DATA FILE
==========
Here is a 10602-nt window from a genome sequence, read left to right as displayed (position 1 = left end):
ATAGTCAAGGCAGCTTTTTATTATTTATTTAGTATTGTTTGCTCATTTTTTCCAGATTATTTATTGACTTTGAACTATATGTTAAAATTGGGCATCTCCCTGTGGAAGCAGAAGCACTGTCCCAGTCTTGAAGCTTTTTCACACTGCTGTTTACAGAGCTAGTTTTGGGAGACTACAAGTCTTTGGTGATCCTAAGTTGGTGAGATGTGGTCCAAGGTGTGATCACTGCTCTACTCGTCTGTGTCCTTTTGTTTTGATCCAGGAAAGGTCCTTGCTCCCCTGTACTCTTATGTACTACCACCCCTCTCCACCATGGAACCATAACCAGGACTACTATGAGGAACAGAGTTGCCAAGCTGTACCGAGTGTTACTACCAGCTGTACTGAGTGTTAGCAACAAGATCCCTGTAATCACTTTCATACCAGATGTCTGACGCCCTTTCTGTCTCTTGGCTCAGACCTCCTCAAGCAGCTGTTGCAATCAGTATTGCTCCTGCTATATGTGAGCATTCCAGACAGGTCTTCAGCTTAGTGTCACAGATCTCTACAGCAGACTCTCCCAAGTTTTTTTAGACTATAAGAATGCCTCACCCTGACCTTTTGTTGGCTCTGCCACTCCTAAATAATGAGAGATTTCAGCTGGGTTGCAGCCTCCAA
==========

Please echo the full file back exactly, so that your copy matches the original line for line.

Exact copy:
Here is a 10602-nt window from a genome sequence, read left to right as displayed (position 1 = left end):
ATAGTCAAGGCAGCTTTTTATTATTTATTTAGTATTGTTTGCTCATTTTTTCCAGATTATTTATTGACTTTGAACTATATGTTAAAATTGGGCATCTCCCTGTGGAAGCAGAAGCACTGTCCCAGTCTTGAAGCTTTTTCACACTGCTGTTTACAGAGCTAGTTTTGGGAGACTACAAGTCTTTGGTGATCCTAAGTTGGTGAGATGTGGTCCAAGGTGTGATCACTGCTCTACTCGTCTGTGTCCTTTTGTTTTGATCCAGGAAAGGTCCTTGCTCCCCTGTACTCTTATGTACTACCACCCCTCTCCACCATGGAACCATAACCAGGACTACTATGAGGAACAGAGTTGCCAAGCTGTACCGAGTGTTACTACCAGCTGTACTGAGTGTTAGCAACAAGATCCCTGTAATCACTTTCATACCAGATGTCTGACGCCCTTTCTGTCTCTTGGCTCAGACCTCCTCAAGCAGCTGTTGCAATCAGTATTGCTCCTGCTATATGTGAGCATTCCAGACAGGTCTTCAGCTTAGTGTCACAGATCTCTACAGCAGACTCTCCCAAGTTTTTTTAGACTATAAGAATGCCTCACCCTGACCTTTTGTTGGCTCTGCCACTCCTAAATAATGAGAGATTTCAGCTGGGTTGCAGCCTCCAA